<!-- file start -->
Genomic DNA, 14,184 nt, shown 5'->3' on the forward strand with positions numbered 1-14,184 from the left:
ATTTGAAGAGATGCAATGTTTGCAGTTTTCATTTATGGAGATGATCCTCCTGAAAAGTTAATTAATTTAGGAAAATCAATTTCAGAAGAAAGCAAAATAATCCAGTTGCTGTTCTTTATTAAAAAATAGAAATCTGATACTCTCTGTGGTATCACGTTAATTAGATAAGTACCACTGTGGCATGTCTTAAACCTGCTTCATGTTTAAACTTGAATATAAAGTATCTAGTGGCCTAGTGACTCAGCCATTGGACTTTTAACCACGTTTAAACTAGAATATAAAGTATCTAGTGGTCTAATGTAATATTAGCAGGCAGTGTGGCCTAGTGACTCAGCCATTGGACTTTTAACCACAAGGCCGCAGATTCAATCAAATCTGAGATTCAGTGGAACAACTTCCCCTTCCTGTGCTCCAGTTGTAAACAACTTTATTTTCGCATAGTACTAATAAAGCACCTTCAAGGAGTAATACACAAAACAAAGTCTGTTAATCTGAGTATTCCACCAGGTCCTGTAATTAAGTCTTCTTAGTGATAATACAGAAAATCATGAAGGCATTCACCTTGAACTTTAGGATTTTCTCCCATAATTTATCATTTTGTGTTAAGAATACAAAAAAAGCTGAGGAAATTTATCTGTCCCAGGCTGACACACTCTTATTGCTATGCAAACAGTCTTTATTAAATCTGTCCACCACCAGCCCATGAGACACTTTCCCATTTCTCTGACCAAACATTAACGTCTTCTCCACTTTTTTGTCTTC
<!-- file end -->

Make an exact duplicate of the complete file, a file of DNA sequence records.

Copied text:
Genomic DNA, 14,184 nt, shown 5'->3' on the forward strand with positions numbered 1-14,184 from the left:
ATTTGAAGAGATGCAATGTTTGCAGTTTTCATTTATGGAGATGATCCTCCTGAAAAGTTAATTAATTTAGGAAAATCAATTTCAGAAGAAAGCAAAATAATCCAGTTGCTGTTCTTTATTAAAAAATAGAAATCTGATACTCTCTGTGGTATCACGTTAATTAGATAAGTACCACTGTGGCATGTCTTAAACCTGCTTCATGTTTAAACTTGAATATAAAGTATCTAGTGGCCTAGTGACTCAGCCATTGGACTTTTAACCACGTTTAAACTAGAATATAAAGTATCTAGTGGTCTAATGTAATATTAGCAGGCAGTGTGGCCTAGTGACTCAGCCATTGGACTTTTAACCACAAGGCCGCAGATTCAATCAAATCTGAGATTCAGTGGAACAACTTCCCCTTCCTGTGCTCCAGTTGTAAACAACTTTATTTTCGCATAGTACTAATAAAGCACCTTCAAGGAGTAATACACAAAACAAAGTCTGTTAATCTGAGTATTCCACCAGGTCCTGTAATTAAGTCTTCTTAGTGATAATACAGAAAATCATGAAGGCATTCACCTTGAACTTTAGGATTTTCTCCCATAATTTATCATTTTGTGTTAAGAATACAAAAAAAGCTGAGGAAATTTATCTGTCCCAGGCTGACACACTCTTATTGCTATGCAAACAGTCTTTATTAAATCTGTCCACCACCAGCCCATGAGACACTTTCCCATTTCTCTGACCAAACATTAACGTCTTCTCCACTTTTTTGTCTTC